A tough workout wouldn’t you agree?
Body Combat release 68 gets results. High calorie burn. Streams of sweat. Fatigued, trained muscles.
Definitely one of the hardest physical work outs in the history of the programme.
A pity then that 68 is dull, repetitive, and boring. Over reliant on one or too genres of “sick beats”. The programme directors have sacrificed the fun that used to be Body Combat’s signature, for the sake of the work out.
I’ve been tolerant and supportive of the new direction they’re taking Body Combat – the dumbing down of the combos in favour of repetitive moves, the floor work, the removal of Katas, the removal of “fun” tracks.
But this is a step too far. And in my opinion (and it’s just that – my blog, my opinion) this might be the worst release ever. Only a couple of tracks rescue it from that accolade.
Let’s have a look at it track by track.
Upper body warm up – Freak – Steve Aoki, Diplo & Deorro (feat. Steve Bays)
The start of the work out should be powerful and uplifting. Perhaps a tune you can sing along to. Something to motivate you for the 10 tracks that follow.
Freak is a dull, uninspiring, monotonous dubstep dirge with nothing to grab on to lyrically. A good range of punches get you warm but they’re buried by the awful music.
Lower body warmup – Break The Rules – Anonymous Hotel
More like it.
A tune you can sing along to. Words we instructors can latch on to and turn them into motivational cues. “I don’t want to go to school. I just want to break the rules.” Still “sick beats”, which is the musical theme of the class, this one is much more powerful than the woeful first track. If they’d swapped these tracks round things would have started better.
We hit the floor in the warm up once again for some press ups and planks. I imagine this is a permanent feature of Body Combat now.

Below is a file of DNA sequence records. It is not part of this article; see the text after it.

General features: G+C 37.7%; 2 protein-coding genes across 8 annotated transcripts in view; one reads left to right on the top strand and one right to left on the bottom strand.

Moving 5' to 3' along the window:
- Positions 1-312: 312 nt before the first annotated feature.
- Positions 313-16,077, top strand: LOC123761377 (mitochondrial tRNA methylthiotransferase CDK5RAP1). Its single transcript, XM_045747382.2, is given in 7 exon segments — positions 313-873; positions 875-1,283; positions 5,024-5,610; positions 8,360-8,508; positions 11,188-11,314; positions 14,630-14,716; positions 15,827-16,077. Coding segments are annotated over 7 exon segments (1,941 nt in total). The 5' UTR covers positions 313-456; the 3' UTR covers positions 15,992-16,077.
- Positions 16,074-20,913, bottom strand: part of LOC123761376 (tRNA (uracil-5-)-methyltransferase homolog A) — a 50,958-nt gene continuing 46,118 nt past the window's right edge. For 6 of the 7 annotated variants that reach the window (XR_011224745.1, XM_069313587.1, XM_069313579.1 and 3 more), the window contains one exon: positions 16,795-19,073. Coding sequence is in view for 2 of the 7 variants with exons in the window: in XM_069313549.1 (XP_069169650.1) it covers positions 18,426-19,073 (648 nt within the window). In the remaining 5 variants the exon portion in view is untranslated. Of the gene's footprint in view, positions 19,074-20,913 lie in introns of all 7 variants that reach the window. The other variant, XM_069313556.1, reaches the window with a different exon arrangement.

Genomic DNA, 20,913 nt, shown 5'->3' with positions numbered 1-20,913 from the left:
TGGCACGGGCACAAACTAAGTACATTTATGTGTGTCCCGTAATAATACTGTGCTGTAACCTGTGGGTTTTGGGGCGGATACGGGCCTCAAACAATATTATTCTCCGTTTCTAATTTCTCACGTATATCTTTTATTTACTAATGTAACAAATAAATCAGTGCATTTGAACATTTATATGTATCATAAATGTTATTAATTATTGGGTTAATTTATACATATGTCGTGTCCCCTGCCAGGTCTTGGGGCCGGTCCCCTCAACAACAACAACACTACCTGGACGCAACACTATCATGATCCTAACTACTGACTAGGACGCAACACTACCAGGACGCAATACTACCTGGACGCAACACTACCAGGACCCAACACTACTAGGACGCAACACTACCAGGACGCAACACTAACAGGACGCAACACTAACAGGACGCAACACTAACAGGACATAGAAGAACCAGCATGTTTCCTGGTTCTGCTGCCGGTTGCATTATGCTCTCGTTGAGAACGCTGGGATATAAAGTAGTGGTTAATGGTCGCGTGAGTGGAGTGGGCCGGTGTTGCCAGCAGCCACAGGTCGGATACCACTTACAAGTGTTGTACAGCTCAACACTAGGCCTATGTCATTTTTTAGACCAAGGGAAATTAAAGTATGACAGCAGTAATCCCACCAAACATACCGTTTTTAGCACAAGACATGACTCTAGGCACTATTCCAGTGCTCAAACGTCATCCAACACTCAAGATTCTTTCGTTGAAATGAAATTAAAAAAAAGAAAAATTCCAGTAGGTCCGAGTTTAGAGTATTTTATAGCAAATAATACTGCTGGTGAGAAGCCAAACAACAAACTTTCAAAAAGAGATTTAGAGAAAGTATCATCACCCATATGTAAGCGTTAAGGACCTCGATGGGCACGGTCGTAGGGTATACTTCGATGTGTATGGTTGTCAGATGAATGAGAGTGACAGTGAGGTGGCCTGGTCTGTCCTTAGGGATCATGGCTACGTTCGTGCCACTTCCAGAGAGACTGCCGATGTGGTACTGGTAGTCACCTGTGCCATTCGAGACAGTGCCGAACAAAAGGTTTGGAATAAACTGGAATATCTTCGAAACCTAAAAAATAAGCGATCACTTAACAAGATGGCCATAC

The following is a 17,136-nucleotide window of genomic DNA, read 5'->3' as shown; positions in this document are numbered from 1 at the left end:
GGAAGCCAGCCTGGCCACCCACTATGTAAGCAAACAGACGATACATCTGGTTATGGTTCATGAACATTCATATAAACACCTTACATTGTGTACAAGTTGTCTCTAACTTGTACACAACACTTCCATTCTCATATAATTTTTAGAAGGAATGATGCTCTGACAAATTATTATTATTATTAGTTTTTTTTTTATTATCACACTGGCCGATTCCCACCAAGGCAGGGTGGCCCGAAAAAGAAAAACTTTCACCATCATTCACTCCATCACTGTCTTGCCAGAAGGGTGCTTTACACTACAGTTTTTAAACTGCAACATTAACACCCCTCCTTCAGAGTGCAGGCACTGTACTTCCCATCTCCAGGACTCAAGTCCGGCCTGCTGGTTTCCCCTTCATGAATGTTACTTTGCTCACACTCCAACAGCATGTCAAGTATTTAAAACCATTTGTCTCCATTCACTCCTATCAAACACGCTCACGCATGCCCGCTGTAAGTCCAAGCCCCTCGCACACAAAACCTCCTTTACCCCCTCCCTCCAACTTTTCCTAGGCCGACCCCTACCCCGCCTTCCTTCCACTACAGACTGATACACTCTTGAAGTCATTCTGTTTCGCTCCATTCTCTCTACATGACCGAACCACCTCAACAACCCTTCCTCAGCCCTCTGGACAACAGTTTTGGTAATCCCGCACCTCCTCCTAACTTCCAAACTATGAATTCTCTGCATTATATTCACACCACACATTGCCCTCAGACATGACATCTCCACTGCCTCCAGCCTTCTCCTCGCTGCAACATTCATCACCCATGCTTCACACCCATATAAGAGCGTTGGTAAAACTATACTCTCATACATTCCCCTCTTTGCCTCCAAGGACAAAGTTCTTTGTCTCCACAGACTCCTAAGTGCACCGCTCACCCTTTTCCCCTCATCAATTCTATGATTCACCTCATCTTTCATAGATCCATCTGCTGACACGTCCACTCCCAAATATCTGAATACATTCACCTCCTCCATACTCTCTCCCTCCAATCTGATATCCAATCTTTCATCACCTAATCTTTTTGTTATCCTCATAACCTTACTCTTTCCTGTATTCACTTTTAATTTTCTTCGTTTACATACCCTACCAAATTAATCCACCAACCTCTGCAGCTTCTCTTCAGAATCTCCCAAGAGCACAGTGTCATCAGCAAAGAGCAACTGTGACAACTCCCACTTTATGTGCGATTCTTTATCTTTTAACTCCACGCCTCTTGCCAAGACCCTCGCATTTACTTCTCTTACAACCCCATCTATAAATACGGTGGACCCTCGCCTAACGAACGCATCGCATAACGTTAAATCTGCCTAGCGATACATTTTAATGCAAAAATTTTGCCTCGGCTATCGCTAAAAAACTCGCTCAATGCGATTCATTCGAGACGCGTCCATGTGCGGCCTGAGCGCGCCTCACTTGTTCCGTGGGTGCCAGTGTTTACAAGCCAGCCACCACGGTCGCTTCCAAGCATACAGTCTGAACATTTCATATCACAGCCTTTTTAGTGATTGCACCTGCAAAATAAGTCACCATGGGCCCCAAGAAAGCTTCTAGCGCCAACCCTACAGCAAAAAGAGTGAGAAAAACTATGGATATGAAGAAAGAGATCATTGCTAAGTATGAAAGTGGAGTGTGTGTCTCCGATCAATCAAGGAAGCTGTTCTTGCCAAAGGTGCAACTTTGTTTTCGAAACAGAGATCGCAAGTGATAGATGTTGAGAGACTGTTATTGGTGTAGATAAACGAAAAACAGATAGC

Combat 1 – Push – Kronic / East Movement / Savage
Seventy odd repeated jump kicks with a few lunges chucked in to relieve the monotony. Set once again to a truly “sick beat”. And I use the word sick as it’s meant to be used, and not as a hip alternative to “awesome”.
Dull. Repetitive. Boring. And people have injured themselves trying to do so many jump kicks so early in the workout. Yes there are low options, but it’s still too much too soon even for the seasoned veterans.
In 14 years of teaching Body Combat I’ve never removed a track so quickly. I mixed this track out, at the request of my participants, after only two weeks.
The low point of this release.
Power training 1 – On My Way – Jupiter Soliloquy
A more traditional Body Combat track. Pounding beat with a melody you can hum or sing. A simple combo that lifts the heart rate.
Karate blocks and roundhouse kicks. I like the build up of the side kicks. First one. Then two in a row and finally three. Tough on the legs. A good work out for the glutes . Back on the floor for tricep press ups and planks.
A good all round track.
Power training 2 – Dirty (Metrik Remix) – Dirtyphonics
A return to dubstep beats, this one is catchy and the “Move Dirty. Dance Dirty. Talk Dirty,” lyric demands the addition of “Fight Dirty.”
This one works. Fast hooks and jabs.
But what about those jumping squats at the end? A bit of High Impact Interval Training tagged to the end of the track because Les Mills are paranoid that they’ll face an exodus from Body Combat to HIIT programmes like Insanity and Metafit.